Learning how to shingle a roof is certainly a worthwhile process. You’ve inspected your roof and decided that it’s time to replace your roof. Thankfully, the majority of projects aren’t overly complicated and many proficient DIYers can safely take on the task. In this article, we’ll explore the difficulties, tools and equipment you’ll need, and then we’ll share a step-by-step guide on how to shingle a roof.
Is It Difficult To Shingle A Roof?
You’re right to think that roof shingling is a daunting task. You should, however, rest assured that with the right tools, materials, and techniques, it is completely achievable for the majority of homeowners. It will certainly be physically exhausting and time-consuming, but it will certainly be rewarding. Just make sure that you’re comfortable working at height before starting, as you should with any roof repairs.
The difficulty varies from roof to roof. The size, pitch, and overall complexity of the roof will contribute as well as your choice of shingling material. If you’re dealing with a large roof, or one that appears to be complicated then you might be better placed to speak with a professional roofer. That said, doing it yourself can be a cost-effective choice for smaller, simpler projects.
Always remember that the devil is in the preparation. You need to be sure that you measure correctly, calculate material quantities correctly, and ensure that you have all of the tools in place. Plan ahead, refer back to the plan regularly, and you’ll do well.
What Tools And Materials Will You Need?
Before you can get started, it’s important to gather all of the right tools and materials. If you’ve ever had to install a new roof before these will be familiar. What follows is a list of everything that you’ll need:
- Roofing shingles: This will largely be determined by your budget, personal preferences, and the local climate. Asphalt, wood, metal, and slate are all common types of shingles.
Underlayment: The material that is installed between the roof deck and the shingles to prevent water from penetrating the roof.
- Roofing nails
- Roofing felt: Not mandatory, roofing felt is an asphalt-saturated felt that is frequently used in conjunction with other underlayment materials.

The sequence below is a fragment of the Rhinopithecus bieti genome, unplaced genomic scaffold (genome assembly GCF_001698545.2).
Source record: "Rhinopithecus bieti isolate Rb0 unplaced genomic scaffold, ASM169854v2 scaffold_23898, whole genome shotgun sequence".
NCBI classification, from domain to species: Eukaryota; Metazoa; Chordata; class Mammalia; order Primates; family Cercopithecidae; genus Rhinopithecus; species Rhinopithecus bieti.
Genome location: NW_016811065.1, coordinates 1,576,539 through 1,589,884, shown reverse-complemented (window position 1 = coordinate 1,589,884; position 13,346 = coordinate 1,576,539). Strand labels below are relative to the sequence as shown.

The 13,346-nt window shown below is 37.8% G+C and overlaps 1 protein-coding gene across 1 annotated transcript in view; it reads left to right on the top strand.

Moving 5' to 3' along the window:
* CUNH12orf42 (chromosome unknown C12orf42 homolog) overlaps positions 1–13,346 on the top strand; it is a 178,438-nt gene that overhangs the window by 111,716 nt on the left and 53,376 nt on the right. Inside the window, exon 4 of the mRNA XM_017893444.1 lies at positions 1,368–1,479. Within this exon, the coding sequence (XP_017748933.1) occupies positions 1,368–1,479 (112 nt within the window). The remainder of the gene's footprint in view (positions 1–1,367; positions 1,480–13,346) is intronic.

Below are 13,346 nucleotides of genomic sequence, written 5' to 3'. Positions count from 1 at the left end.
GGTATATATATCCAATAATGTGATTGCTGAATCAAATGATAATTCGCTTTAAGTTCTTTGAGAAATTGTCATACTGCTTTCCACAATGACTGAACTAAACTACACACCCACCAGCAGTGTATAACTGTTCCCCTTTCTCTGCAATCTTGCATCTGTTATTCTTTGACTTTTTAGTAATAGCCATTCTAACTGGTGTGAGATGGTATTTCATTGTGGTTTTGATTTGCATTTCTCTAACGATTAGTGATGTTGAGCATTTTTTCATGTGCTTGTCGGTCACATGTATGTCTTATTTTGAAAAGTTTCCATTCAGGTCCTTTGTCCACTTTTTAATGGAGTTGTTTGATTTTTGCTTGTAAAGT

- Drip edge: A type of metal flashing installed along the edges of a roof to prevent water from seeping under the shingles and causing damage to the roof deck.
- Roofing adhesive: A type of glue used to seal the shingles’ edges.
- Roofing cement: Sealant used to seal any gaps or cracks in the roof and prevent water from entering the attic.
- Ladder: For roof access, make sure it’s sturdy.
Roofing hammer: You could use any sort of hammer, but these are specifically designed for roofing nails and shingles.
- Roofing knife: Perfect for cutting through shingles for sizing and shaping.
Pry bar: Used to remove old materials.
- Chalk line: Very useful for marking straight lines.
- Safety kit: Mandatory for all roof work, you’ll need a hard hat, safety glasses, proper footwear, and potentially harnesses.
How To Shingle A Roof In 8 Steps
Once you have the necessary tools and materials, it’s time to get underway. These are the basic steps you’ll need to take to successfully shingle your roof:
Get The Deck Prepared
Step one is the clean the deck. That means making sure that all debris is removed, all existing material is removed (including shingles, nails, and other materials), and preparing a smooth, even surface. That might mean filling or sanding where appropriate. Any bumps, gaps, or flaws can interfere with your new installation.
Install Drip Edge
The next step is to install the drip edge. To begin installing it, cut the flashing into sections long enough to cover each section of the roof edge. To ensure that there will be no gaps where water can seep through, the sections should overlap by at least 1 inch.
Start at the eaves and run the drip edge along the edge of the roof so that the bottom edge is overhanging the eaves by about ¼ to ⅜ of an inch. Using nails to secure it in place with around 12 inches between nails.
After the eaves, move onto the rake before overlapping at the roof’s corners.
Fix Your Ice Dam Protection
This is an optional step for roofs in places that suffer cold, snowy winters. You’ll want to ensure that ventilation and insulation are in place to avoid attic frosting. This is now a great time to check both of these items as you can easily access the interior.